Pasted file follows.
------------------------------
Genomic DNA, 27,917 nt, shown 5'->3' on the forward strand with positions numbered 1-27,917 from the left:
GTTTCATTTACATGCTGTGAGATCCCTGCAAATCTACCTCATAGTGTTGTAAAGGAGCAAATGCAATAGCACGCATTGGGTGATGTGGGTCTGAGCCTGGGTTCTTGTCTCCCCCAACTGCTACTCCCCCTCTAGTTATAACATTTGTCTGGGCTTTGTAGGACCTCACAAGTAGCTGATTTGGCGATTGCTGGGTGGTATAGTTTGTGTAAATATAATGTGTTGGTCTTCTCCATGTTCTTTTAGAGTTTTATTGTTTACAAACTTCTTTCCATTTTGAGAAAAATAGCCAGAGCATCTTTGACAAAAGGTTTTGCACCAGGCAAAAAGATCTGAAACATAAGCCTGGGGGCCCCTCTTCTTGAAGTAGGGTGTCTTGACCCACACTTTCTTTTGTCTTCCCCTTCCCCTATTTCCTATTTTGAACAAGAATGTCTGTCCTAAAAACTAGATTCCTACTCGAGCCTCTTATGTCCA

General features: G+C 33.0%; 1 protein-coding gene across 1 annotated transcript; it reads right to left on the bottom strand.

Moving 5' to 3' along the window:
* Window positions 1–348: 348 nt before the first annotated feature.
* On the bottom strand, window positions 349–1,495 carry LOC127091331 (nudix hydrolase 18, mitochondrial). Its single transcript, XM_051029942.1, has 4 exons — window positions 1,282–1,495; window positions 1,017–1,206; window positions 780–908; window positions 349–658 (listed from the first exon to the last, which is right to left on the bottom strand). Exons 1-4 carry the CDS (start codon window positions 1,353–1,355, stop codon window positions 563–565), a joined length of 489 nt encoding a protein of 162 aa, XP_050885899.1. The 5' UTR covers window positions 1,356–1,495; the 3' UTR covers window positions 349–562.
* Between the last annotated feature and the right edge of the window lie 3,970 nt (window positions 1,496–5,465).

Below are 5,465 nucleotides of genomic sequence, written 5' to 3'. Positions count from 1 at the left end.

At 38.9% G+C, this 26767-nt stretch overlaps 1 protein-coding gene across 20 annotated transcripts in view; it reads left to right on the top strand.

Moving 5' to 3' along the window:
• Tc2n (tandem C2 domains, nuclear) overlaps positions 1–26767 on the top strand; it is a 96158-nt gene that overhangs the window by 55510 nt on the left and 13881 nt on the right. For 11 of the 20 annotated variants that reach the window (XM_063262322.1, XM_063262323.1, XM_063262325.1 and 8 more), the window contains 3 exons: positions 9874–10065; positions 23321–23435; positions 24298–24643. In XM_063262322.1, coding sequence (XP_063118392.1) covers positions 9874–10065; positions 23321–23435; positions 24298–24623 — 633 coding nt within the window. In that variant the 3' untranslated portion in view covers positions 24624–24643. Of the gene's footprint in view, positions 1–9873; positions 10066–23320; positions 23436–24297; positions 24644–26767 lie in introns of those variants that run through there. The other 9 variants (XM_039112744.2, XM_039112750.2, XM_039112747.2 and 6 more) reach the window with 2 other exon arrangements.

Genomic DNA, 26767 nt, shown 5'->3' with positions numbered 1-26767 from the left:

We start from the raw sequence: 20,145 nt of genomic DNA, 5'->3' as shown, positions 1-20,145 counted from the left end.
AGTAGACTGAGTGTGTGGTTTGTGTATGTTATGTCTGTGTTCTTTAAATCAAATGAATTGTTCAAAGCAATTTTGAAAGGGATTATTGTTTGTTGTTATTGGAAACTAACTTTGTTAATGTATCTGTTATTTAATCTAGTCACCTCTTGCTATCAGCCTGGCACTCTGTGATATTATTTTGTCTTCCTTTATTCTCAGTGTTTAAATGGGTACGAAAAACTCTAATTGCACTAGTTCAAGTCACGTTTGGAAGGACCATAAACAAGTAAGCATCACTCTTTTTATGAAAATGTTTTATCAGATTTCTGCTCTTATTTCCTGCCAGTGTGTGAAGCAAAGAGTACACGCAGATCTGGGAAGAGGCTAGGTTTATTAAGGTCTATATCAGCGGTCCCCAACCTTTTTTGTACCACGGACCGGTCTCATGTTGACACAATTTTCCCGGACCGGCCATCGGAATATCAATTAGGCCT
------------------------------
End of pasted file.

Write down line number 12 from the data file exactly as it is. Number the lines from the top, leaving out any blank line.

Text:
Genomic DNA, 26767 nt, shown 5'->3' with positions numbered 1-26767 from the left: